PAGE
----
The next lunar eclipse awaits us on October 28, 2023 at the start of the night. We give you all the details of this astronomical phenomenon to observe with the naked eye!
This Saturday, October 28, we will have the chance to admire a partial lunar eclipse in the evening sky. Although this event is not very spectacular, it will be visible to the naked eye from the beginning of the evening and constitutes the largest lunar eclipse before the year 2025. This still promises a beautiful moment which deserves to be look up at the Moon.
The lunar eclipse that awaits us will take place in several phases and will begin at 8:02 p.m., which will give the curious the opportunity to observe it without having to stay up late. At this time, the Moon, which will be above the eastern horizon, will slowly enter darkness. The penumbra phase will last several hours and the lunar disk will be completely darkened around 9:30 p.m. Our natural satellite will therefore be visible to the naked eye but its hue will be much darker than during an ordinary full Moon.
The second phase of the eclipse will begin at 9:35 p.m. with the Moon entering the Earth's shadow. We will then be able to see an indentation forming near the south pole of the star. Little by little this spot will extend from left to right and will reach its maximum around 10:14 p.m. before disappearing at 10:52 p.m. Then, the Moon will remain in penumbra until 12:26 a.m., when the eclipse ends.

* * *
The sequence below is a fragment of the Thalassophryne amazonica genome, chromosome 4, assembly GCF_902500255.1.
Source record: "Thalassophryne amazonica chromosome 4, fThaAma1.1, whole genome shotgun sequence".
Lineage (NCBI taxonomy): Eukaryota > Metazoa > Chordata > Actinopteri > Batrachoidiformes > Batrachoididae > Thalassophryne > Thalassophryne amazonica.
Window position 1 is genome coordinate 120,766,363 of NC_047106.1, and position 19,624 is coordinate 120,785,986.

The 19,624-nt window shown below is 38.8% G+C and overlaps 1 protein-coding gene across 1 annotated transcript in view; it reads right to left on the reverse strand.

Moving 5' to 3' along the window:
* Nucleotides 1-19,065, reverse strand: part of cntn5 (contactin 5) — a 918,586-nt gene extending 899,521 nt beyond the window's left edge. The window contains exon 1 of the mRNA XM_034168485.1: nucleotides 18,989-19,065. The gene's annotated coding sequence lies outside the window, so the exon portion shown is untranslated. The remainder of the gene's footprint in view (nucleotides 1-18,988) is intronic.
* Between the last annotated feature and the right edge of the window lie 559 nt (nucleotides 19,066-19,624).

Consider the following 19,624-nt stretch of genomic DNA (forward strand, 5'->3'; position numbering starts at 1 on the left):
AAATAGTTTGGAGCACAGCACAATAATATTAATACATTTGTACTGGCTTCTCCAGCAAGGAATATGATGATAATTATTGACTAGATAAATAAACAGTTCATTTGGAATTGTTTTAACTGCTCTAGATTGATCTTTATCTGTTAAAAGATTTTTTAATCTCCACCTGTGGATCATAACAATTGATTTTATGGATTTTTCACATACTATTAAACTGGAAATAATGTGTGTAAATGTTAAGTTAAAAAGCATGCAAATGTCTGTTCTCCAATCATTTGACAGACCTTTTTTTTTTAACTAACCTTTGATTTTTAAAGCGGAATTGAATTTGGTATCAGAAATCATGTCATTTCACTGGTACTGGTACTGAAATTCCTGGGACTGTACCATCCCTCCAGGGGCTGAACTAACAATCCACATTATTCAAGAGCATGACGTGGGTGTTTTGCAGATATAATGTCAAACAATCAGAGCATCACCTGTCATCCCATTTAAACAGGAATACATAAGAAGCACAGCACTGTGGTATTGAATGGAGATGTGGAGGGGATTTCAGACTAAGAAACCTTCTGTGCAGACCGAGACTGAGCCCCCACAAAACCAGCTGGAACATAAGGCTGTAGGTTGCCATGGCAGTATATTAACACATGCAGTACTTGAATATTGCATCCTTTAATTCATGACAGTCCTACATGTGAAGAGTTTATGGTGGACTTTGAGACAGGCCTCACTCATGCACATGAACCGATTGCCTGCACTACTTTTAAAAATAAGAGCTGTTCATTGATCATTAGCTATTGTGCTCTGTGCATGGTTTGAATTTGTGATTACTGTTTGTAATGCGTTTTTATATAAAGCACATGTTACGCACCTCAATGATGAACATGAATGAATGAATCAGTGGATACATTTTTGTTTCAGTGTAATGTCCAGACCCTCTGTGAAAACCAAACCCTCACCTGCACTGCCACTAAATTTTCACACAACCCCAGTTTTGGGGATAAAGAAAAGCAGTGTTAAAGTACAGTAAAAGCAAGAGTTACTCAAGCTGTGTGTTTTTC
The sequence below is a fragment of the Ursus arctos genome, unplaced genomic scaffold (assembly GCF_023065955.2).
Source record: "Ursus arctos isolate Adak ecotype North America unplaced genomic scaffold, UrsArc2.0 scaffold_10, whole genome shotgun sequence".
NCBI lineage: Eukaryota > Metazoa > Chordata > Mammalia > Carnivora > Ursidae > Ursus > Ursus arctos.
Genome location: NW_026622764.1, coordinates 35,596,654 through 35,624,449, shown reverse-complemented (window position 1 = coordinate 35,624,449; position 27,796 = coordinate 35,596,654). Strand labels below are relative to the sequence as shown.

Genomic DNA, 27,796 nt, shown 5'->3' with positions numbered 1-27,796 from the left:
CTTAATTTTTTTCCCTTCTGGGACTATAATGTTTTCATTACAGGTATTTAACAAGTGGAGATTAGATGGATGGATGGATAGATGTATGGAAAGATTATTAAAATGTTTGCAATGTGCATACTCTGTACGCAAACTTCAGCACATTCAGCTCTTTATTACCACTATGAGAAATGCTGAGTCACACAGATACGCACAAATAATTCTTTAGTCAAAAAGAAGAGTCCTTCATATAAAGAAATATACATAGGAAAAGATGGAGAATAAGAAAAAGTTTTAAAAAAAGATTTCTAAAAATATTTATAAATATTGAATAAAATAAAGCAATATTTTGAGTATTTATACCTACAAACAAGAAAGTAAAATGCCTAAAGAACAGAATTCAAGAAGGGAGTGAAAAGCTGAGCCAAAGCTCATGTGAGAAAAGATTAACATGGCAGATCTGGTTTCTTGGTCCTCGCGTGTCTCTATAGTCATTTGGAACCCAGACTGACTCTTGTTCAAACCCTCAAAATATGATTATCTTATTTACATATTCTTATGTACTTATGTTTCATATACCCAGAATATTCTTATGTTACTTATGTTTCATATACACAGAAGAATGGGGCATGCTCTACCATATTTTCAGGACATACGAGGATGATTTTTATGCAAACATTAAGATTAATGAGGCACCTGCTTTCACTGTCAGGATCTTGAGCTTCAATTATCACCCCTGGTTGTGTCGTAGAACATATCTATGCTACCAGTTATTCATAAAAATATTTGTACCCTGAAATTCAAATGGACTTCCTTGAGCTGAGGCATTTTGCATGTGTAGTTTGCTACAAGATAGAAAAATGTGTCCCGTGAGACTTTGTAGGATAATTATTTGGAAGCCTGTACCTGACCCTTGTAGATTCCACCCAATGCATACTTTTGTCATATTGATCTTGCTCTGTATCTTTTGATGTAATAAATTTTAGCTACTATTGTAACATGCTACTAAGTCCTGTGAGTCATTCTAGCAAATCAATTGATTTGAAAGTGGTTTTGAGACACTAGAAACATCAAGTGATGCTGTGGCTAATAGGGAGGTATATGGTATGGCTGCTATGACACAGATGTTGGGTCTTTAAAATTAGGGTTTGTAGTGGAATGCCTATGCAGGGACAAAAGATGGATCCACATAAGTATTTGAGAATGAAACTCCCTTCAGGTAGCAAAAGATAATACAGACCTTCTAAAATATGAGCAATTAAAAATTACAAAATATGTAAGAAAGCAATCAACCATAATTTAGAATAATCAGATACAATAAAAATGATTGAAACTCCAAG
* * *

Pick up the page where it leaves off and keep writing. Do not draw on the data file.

Next weekend, we should therefore witness a partial lunar eclipse since only a small portion of our night star will be plunged into the Earth's shadow. This area of the lunar disk will not be completely invisible but may be tinted with an orange-red color. This color is linked to the passage of the Earth's atmosphere by the Sun's rays which are filtered by the components of the latter.
To enjoy this spectacle, you will not need any equipment since a lunar eclipse is not dangerous for the eyes, unlike a solar eclipse. If you want to admire the craters of our natural satellite and follow the event in more detail, you can bring a pair of binoculars or even a telescope. Although the Moon should be easy to spot in the evening sky, you can use a sky map like the one on the Stelvision site and a compass to know in which direction it should appear. Applications like Sky Tonight (accessible on Google Play and the App Store) also exist and allow you to locate celestial objects.